Table 1. Goals and objectives for a regional system of fisheries refugia.

Resource-Related Goal – Increased Resilience of Regional Fish Stocks to the Effects of Fishing

Institutional-Related Goal – Fisheries and Habitat Management Conducted in an Integrated Manner

Longer-Term Objectives

· Increased average size of important species

· Increased egg production of important species

· Increased recruitment of important species

· Increased biomass of important fish species

Longer-Term Objectives

· Community-based management of fisheries refugia for integrated fisheries and habitat management

· National and regional level commitments for integrated fisheries and ecosystem management

· Appropriately represented fisheries agenda in broader multiple use marine planning initiatives

Shorter-Term Objectives

· Safeguarding of natural refugia

· Reduced capture of juveniles and pre-recruits of important species in critical fisheries habitats

· Reduced targeting and capture of important species when forming spawning aggregations

· Reduced targeting and capture of migrating fish

Shorter-Term Objectives

· Community-based management of fisheries refugia for fisheries management

· Understanding amongst fishing communities of critical habitat and fish life-cycle linkages

· Enhanced capacity of fisheries departments/ ministries to engage in meaningful dialogue with the environment sector

Consideration of these goals and objectives enables one to evaluate whether or not areas subject to seasonal closures and fisheries management zones within multiple-use MPAs can be classified as fisheries refugia and form part of a regional refugia system. For instance, short term closures (or spot closures) are often implemented to redirect fishing effort from areas containing concentrations of juvenile fish or specific age classes of fish. Similarly, closed seasons are often implemented to safeguard spawning fish or to reduce the levels of fishing effort at times when pre-recruits are migrating to fishing grounds. A question regularly asked of the RWG-F is “do such spot closures and closed seasons qualify as fisheries refugia?” The answer to this question is “they do if the site has been selected in terms of achieving one or more of the resource-related objectives of the refugia system, and can be managed in the context of institutional-related goals and objectives for the regional system of refugia.”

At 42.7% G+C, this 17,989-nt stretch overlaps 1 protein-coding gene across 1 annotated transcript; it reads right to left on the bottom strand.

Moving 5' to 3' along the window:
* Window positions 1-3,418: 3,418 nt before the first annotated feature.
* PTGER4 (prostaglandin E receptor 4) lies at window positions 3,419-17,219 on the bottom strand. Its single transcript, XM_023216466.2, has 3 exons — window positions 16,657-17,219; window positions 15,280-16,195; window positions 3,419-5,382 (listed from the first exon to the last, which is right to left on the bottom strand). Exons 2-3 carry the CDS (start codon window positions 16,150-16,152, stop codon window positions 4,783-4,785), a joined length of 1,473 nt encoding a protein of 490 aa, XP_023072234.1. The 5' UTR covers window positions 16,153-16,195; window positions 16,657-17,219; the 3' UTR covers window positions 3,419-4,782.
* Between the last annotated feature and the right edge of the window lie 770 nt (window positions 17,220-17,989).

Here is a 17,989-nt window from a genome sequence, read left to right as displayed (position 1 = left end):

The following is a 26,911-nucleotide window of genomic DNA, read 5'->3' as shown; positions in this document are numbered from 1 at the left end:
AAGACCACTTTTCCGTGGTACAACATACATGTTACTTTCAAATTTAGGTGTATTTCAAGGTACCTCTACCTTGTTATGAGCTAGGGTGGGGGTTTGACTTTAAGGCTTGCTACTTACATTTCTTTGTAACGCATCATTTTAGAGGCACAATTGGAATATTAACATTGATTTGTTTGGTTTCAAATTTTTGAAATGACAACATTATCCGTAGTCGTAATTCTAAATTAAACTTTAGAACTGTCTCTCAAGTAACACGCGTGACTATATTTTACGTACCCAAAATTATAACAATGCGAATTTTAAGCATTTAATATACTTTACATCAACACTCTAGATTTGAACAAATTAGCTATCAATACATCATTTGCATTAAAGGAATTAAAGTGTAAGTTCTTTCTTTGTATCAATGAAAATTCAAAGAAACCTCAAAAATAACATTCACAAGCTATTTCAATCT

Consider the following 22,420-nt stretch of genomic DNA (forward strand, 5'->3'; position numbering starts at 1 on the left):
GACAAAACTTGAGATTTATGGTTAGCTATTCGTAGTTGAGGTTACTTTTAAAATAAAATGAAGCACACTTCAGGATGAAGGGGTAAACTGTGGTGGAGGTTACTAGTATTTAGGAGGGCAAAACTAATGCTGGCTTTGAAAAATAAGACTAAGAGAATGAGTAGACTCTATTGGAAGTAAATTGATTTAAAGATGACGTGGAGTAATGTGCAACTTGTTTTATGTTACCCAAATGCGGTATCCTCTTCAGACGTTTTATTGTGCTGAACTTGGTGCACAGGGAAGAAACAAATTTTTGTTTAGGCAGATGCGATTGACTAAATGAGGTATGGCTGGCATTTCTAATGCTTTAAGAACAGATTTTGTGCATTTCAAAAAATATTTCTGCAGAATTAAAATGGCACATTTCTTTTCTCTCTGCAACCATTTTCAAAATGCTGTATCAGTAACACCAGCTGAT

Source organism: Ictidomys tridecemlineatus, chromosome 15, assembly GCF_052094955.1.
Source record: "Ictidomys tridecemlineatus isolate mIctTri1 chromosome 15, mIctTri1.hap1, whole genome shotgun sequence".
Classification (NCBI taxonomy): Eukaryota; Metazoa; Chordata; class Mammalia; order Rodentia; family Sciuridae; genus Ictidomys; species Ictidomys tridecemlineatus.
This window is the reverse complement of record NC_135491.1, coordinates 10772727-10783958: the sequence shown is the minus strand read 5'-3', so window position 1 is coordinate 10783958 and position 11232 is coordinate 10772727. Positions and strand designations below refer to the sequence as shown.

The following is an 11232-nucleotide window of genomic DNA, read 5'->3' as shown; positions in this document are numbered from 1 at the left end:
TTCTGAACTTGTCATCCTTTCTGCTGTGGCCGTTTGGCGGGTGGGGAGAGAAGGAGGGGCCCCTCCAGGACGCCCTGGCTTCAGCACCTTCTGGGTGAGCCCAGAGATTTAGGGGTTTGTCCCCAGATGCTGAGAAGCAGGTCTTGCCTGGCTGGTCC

A similar and perhaps more contentious question asked of the RWG-F is “do MPAs qualify as fisheries refugia and vice versa?” The simple answer to this question is no, especially if the MPA promotes the no-take concept in relation to fisheries. MPAs are implemented to limit human activity throughout a designated area of the ocean, with most aimed at achieving goals and objectives of biodiversity conservation. Similarly, the criteria for the identification of MPA sites usually relate to concepts of representativeness, comprehensiveness, and uniqueness, and a particular MPA cannot qualify as a fisheries refugium if the site was selected using these criteria. However, parts of multiple-use MPAs, such as fisheries management zones, may qualify as replacement fisheries refugium if:

  • Such zones promote the concept of sustainable use rather than prohibition of fishing, and
  • The selection of the zone was based on criteria relating to the critical linkage between the area and the life-cycle for which the area is managed.

However, it is essential that consideration be given to the fact that, if the site for a multiple-use MPA was identified using criteria that did not relate to fish life-cycle and critical habitat linkages, any fisheries management zone within that MPA may not be worthy of the research, financial, and management resources required for the development of that site as a fisheries refugium if compared to sites that were identified purely on critical habitat linkages. Similarly, poorly designed fisheries management zones within multiple-use MPAs may (a) lead to a loss of community support for spatial approaches to fisheries management, and (b) lead to the re-direction of fishing effort towards areas that are more important in terms of critical habitat linkages. Nevertheless, such zones should not be disregarded and may represent a class of refugia for consideration in any regional refugia system. Comparisons of the appropriateness of fisheries management zones within MPAs as refugia and fisheries refugia sites identified purely on the basis of fishery-critical habitat linkages will require the consideration of information relating to fish life-cycle and habitat associations at the fishery level.

Project Document

About Fisheries Refugia

Refugia Guidelines